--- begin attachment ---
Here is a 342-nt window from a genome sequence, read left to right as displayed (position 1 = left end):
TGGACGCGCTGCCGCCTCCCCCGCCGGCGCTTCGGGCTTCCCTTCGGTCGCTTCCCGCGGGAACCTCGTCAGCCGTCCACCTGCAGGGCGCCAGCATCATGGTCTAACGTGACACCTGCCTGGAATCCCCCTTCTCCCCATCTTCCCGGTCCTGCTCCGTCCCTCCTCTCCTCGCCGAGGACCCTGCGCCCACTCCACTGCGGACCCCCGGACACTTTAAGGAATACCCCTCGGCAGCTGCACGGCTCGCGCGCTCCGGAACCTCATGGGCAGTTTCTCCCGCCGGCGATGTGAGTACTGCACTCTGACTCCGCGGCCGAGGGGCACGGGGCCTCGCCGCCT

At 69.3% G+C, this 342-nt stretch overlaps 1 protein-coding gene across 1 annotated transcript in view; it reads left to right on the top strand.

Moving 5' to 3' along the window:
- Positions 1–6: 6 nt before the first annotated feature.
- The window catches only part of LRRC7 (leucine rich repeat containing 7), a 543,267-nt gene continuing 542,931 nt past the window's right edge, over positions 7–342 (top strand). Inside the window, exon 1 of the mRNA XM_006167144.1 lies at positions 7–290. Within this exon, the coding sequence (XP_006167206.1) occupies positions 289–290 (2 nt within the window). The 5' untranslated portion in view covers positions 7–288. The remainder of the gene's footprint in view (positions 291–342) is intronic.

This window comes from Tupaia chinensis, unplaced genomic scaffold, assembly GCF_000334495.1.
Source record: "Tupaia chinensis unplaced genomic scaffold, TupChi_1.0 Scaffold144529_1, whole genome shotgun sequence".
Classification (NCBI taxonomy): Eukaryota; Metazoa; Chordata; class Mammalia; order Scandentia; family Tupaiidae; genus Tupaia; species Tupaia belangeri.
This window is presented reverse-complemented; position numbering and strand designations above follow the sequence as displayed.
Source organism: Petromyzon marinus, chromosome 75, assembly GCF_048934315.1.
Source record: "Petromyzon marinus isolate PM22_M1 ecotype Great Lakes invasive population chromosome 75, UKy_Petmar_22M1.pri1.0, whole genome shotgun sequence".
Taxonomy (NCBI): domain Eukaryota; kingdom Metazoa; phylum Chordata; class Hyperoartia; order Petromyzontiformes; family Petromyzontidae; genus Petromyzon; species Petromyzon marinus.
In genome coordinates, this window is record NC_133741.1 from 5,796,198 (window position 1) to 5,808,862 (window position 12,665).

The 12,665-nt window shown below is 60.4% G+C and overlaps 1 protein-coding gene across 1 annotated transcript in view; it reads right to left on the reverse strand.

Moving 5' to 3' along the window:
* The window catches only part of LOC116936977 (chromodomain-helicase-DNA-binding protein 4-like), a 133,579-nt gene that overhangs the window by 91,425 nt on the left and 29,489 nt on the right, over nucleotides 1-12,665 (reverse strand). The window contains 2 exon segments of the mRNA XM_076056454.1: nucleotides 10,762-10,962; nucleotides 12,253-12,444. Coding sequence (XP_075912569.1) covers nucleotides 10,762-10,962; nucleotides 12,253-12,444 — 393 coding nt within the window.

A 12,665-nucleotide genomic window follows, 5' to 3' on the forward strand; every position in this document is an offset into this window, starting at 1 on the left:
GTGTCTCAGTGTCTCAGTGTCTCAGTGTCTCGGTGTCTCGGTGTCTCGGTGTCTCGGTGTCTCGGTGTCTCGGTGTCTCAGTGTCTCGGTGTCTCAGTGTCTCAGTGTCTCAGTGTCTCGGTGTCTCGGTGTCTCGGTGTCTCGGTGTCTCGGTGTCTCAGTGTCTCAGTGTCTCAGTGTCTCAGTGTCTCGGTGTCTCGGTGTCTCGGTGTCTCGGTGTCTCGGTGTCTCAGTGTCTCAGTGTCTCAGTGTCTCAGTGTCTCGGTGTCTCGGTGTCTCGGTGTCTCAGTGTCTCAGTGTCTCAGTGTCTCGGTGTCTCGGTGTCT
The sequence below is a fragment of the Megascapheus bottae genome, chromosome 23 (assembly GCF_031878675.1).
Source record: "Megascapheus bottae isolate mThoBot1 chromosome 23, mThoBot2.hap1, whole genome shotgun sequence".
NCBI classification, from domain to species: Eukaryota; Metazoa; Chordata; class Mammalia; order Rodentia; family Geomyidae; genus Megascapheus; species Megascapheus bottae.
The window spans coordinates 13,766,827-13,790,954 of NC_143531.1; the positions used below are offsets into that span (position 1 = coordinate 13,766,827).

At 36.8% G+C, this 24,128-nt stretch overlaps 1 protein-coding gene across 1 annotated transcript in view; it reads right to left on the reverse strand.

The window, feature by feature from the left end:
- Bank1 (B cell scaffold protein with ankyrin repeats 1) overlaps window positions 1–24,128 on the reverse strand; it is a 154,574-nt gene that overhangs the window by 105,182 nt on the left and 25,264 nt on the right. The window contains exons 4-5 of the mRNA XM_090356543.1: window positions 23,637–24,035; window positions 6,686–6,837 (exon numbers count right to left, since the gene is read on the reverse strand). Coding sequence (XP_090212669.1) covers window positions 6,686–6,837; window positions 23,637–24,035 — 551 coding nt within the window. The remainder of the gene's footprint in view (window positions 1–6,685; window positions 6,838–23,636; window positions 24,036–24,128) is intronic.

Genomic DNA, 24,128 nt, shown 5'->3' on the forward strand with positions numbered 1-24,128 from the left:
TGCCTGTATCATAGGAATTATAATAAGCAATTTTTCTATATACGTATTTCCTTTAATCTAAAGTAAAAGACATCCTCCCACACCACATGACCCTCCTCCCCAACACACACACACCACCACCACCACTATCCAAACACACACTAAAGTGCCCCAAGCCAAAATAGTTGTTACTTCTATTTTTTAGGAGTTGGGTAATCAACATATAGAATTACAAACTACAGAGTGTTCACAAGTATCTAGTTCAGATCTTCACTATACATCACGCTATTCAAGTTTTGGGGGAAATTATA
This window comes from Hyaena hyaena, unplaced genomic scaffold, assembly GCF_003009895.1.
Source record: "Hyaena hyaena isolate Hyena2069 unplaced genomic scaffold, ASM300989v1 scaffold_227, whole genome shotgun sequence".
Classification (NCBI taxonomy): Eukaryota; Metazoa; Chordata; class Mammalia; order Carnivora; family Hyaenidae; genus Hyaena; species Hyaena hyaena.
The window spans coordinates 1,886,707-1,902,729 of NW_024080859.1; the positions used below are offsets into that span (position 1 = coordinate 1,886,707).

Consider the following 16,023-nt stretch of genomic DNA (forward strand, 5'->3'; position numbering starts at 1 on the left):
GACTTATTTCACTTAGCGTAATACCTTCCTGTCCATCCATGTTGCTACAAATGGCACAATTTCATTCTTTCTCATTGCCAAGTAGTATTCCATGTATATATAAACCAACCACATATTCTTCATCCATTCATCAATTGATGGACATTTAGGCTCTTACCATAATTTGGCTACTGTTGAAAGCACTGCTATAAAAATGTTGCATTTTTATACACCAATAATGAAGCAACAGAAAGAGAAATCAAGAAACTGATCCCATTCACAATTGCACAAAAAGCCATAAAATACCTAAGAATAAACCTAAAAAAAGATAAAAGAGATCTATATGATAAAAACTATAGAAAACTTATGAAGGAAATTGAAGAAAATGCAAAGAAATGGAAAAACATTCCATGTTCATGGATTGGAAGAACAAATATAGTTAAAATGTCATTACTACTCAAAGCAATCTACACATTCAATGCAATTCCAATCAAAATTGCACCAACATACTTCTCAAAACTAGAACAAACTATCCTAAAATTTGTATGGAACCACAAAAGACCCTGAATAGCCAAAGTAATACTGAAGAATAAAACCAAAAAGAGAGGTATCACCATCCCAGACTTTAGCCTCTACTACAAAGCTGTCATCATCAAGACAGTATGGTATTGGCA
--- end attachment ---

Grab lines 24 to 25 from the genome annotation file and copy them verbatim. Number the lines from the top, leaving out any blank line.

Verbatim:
At 36.8% G+C, this 24,128-nt stretch overlaps 1 protein-coding gene across 1 annotated transcript in view; it reads right to left on the reverse strand.

The window, feature by feature from the left end: